I was reading J.H. Elliott’s NYRB review essay (cached) on several new histories of the conquest of Mexico when I was struck by this minatory footnote:

Both authors have difficulties not only with “empire” but also with “Aztec,” which is a highly questionable term. The inhabitants of Tenochtitlan and surrounding regions that recognized their dominance were technically Mexica, but as far as is known the Mexica, along with other peoples of central Mexico, never identified themselves as “Aztecs.” Irrespective of their geographical location and political status, each ethnic or social group referred to itself when dealing with outsiders and others as “we people here.” To avoid inconvenience and make the nature of their topic clear to nonspecialists, [Frances] Berdan and [Camilla] Townsend tend to fall back, with obvious misgiving, on “Aztec.”

I thought I pretty much knew what Aztec meant, but as Augustine said about time, “If no one asks me, I know what it is. If I wish to explain it to him who asks, I do not know.” So for the benefit of others in the same boat, here’s the thorough discussion at Wikipedia:

The Nahuatl words (aztecatl Nahuatl pronunciation: [asˈtekat͡ɬ], singular) and (aztecah Nahuatl pronunciation: [asˈtekaʔ], plural) mean “people from Aztlan”, a mythical place of origin for several ethnic groups in central Mexico. The term was not used as an endonym by Aztecs themselves, but it is found in the different migration accounts of the Mexica, where it describes the different tribes who left Aztlan together. In one account of the journey from Aztlan, Huitzilopochtli, the tutelary deity of the Mexica tribe, tells his followers on the journey that “now, no longer is your name Azteca, you are now Mexitin [Mexica]”.

In today’s usage, the term “Aztec” often refers exclusively to the Mexica people of Tenochtitlan (now the location of Mexico City), situated on an island in Lake Texcoco, who referred to themselves as Mēxihcah (Nahuatl pronunciation: [meːˈʃiʔkaʔ], a tribal designation that included the Tlatelolco), Tenochcah (Nahuatl pronunciation: [teˈnot͡ʃkaʔ], referring only to the Mexica of Tenochtitlan, excluding Tlatelolco) or Cōlhuah (Nahuatl pronunciation: [ˈkoːlwaʔ], referring to their royal genealogy tying them to Culhuacan).

Sometimes the term also includes the inhabitants of Tenochtitlan’s two principal allied city-states, the Acolhuas of Texcoco and the Tepanecs of Tlacopan, who together with the Mexica formed the Aztec Triple Alliance that controlled what is often known as the “Aztec Empire”. The usage of the term “Aztec” in describing the empire centered in Tenochtitlan, has been criticized by Robert H. Barlow who preferred the term “Culhua-Mexica”, and by Pedro Carrasco who prefers the term “Tenochca empire”. Carrasco writes about the term “Aztec” that “it is of no use for understanding the ethnic complexity of ancient Mexico and for identifying the dominant element in the political entity we are studying”.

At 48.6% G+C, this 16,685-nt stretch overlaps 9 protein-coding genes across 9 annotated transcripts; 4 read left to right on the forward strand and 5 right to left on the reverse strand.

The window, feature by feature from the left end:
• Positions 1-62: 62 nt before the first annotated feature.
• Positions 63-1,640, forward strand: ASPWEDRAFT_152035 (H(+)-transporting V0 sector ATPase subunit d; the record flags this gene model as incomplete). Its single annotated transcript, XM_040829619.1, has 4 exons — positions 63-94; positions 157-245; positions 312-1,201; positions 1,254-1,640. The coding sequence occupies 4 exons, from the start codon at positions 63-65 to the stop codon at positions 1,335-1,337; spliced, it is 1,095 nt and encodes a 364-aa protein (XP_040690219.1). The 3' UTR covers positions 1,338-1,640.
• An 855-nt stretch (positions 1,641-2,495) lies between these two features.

In other contexts, Aztec may refer to all the various city states and their peoples, who shared large parts of their ethnic history and cultural traits with the Mexica, Acolhua and Tepanecs, and who often also used the Nahuatl language as a lingua franca. An example is Jerome A. Offner’s Law and Politics in Aztec Texcoco. In this meaning, it is possible to talk about an “Aztec civilization” including all the particular cultural patterns common for most of the peoples inhabiting central Mexico in the late postclassic period. Such a usage may also extend the term “Aztec” to all the groups in Central Mexico that were incorporated culturally or politically into the sphere of dominance of the Aztec empire.

When used to describe ethnic groups, the term “Aztec” refers to several Nahuatl-speaking peoples of central Mexico in the postclassic period of Mesoamerican chronology, especially the Mexica, the ethnic group that had a leading role in establishing the hegemonic empire based at Tenochtitlan. The term extends to further ethnic groups associated with the Aztec empire, such as the Acolhua, the Tepanec and others that were incorporated into the empire. Charles Gibson enumerates a number of groups in central Mexico that he includes in his study The Aztecs Under Spanish Rule (1964). These include the Culhuaque, Cuitlahuaque, Mixquica, Xochimilca, Chalca, Tepaneca, Acolhuaque, and Mexica.

In older usage the term was commonly used about modern Nahuatl-speaking ethnic groups, as Nahuatl was previously referred to as the “Aztec language”. In recent usage, these ethnic groups are referred to as the Nahua peoples. Linguistically, the term “Aztecan” is still used about the branch of the Uto-Aztecan languages (also sometimes called the Uto-Nahuan languages) that includes the Nahuatl language and its closest relatives Pochutec and Pipil.

To the Aztecs themselves the word “aztec” was not an endonym for any particular ethnic group. Rather, it was an umbrella term used to refer to several ethnic groups, not all of them Nahuatl-speaking, that claimed heritage from the mythic place of origin, Aztlan. Alexander von Humboldt originated the modern usage of “Aztec” in 1810, as a collective term applied to all the people linked by trade, custom, religion, and language to the Mexica state and the Triple Alliance. In 1843, with the publication of the work of William H. Prescott on the history of the conquest of Mexico, the term was adopted by most of the world, including 19th-century Mexican scholars who saw it as a way to distinguish present-day Mexicans from pre-conquest Mexicans. This usage has been the subject of debate in more recent years, but the term “Aztec” is still more common.

It seems like one of those terms that would be best avoided if only there were a universally accepted, or at least comprehensible, substitute.


  1. Estadio Azteca – the stadium of people whose forebears lived in Aztlan.

    I wondered whether von Humboldt (in French) and Prescott’s use (in English) of Aztec influenced Mexican uptake of Azteca, or whether Azteca was being used somewhat fluidly in Mexico in late colonial days?

    The paragraph mentioning these sources is footnoted to an article by Leon-Portilla, which is available here:

    He does support the idea that up to 1810, Mexica was predominant, that von Humboldt and Prescott were central to the development, and their usage slowly changed that of others, including people in Mexico.

    I also wonder whether Mexican independence made Mexica problematic as a term for a small subset of the population’s ancestors, and propelled Aztec(a) into wider acceptance. (In fact, as I continue reading Leon-Portilla past the section on Humboldt and Prescott, he makes this point.)